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Travel Tips

Ok.. I know there are columns on travel tips out there in the general internet world. And most of us already know the biggies. Like hydrate well before and during any flights as airplane cabins are usually very dry. Wear easy to slip on/off shoes through the airport, (Ever been behind a woman with shoes with wraps half-way up her legs? Or hiker types with boots laced up to mid-calf?). Have your laptop ready to pull out before you get to the screening tables. These are tips you'll find at almost any travel blog.

But I know that SAP consultants are some of the most traveled folks in the world. I'm looking for some of the more unusual or unique tips that some of the traveling consultants have incorporated into their routines. I KNOW there must be some good ones out there. Some that maybe other SAP traveling consultants haven't thought of. Maybe how they save space in packing? What makes their trip go smoother? Items that are must-have's or that do double-duty.

I'll start with a few. When I was flying out weekly, I had my blue, black, green, and gray weeks. This made it easy to pack each week as I would only need one pair of shoes and belt. With two pairs/styles of slacks of each color it was easy to grab the two pants, and the matching shirts that went with them for the week. No thought to gee.. what was I going to wear. Plus when they were washed when I got home, the whole complement of colors were washed together and ready to go for another full week.. Ok.. yes boring... maybe predictable, but I'm a guy.. boring is what we do. Packing was literally done in about ten minutes. Now the ladies might have more trouble with that. But I don't want to stereotype so I'll leave it at that!

Another tip, and hopefully many of you do this. I designate one exterior, zippered pocket of my carry-on for airport security items. While in line I drop everything into that pocket. Coins, watch, belt, cell phone, wallet or billfold (mine had metal clips in them). These all get scanned in the machine while secured in my bag and I'm not standing at the conveyer belt after going through, taking all my stuff out of the little trays. When I get to the waiting area, I can take my time to empty the pocket and put everything back on.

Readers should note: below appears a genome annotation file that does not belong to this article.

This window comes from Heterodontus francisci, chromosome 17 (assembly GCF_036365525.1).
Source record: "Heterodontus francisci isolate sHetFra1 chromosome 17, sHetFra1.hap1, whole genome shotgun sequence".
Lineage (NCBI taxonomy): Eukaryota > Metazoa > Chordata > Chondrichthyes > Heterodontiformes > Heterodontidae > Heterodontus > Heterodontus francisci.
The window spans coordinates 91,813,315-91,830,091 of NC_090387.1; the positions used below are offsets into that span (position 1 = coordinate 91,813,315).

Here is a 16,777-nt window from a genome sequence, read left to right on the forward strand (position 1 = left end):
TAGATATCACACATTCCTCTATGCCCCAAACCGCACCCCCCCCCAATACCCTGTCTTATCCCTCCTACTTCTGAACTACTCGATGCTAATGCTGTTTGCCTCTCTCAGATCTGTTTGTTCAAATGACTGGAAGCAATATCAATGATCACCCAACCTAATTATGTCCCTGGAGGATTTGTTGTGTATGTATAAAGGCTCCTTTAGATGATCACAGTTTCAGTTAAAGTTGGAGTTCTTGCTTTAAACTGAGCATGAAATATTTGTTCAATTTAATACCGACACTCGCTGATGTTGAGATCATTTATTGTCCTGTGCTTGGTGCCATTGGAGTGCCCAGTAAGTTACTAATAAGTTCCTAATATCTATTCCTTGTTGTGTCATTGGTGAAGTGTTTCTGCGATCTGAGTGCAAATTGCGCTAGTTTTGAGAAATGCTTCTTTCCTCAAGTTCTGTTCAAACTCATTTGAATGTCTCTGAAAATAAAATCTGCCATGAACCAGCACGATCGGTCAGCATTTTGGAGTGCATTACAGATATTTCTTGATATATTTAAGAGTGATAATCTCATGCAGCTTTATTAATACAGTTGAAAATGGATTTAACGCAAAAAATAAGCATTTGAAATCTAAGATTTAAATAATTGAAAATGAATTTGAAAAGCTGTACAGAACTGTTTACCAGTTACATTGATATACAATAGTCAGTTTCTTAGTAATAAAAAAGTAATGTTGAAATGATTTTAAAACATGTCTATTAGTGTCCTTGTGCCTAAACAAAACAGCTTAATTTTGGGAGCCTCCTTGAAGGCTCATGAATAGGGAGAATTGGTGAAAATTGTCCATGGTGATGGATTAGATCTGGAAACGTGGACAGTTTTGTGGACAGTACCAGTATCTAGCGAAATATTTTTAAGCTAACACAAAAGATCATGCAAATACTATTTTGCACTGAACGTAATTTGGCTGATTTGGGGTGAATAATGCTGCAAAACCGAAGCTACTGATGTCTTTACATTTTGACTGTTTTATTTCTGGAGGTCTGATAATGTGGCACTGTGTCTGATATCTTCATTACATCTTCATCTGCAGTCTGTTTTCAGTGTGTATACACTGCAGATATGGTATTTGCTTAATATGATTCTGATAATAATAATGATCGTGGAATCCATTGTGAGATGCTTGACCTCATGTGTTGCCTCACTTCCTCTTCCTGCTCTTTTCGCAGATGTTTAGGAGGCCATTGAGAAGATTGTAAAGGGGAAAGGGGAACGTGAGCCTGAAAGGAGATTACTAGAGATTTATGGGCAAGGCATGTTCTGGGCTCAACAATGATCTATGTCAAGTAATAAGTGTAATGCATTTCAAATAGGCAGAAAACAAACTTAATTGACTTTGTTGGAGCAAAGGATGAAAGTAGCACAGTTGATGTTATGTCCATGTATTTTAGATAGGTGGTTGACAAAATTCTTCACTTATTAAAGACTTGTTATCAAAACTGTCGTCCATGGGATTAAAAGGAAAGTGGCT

And lastly, I never keep all my credit cards and cash together. A few cards and some cash in my wallet. Backup cards and backup cash located elsewhere. Sometimes in my laptop case or in the carry-on. If I'm in an area really prone to pick pockets I make sure items are in front pockets and/or zippered pockets and its not all in one place. When in public, (outside of actual travel), I only carry one credit card on me with an intentionally limited credit limit. I don't need a card with any more than a $500 credit limit most of the time when I'm out. I also split my $$ up when I'm carrying it. Some in the wallet, some of it elsewhere. Another pocket sometimes. I've even carried money and credit cards in my shoes sometimes. It's easy to tuck in a couple of 20's into your shoe or even your sock as a back-up. (Did that often when biking). The point is to split them up so if you are a victim of a pick pocket or robbery, your losses are limited and you're not stranded some where with no cash or credit. Along these lines, leave a list back home with a spouse or trusted relative of all the credit cards you took along, along with contact info and credit card numbers. That way, if you are a victim, you can get the info to cancel everything. It doesn't help if the list is stored electronically in your STOLEN computer or cell phone! And it shouldn't be there anyway because if they steal those, they have your credit card info!

Looking forward to hearing some really good tips!!


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15 Answers

  • Best Answer
    Posted on Oct 02, 2013 at 05:54 AM

    As an Australian, my two airport ones are:

    • airport scanner point (less invasing than USA) - don't wear bangles/jewellery or belt that will set of scanner. Use excuse to wear thongs (aka flip flops or jandles or whatever else) so I don't have to take shoes off.
    • International flight and I'm not business class to take express queue - always buy a wooden trinket so I have something to declare to customs. I jump the random queue. The customs office asks what I'm declaring and then just directs me through the line without getting everything else scanned.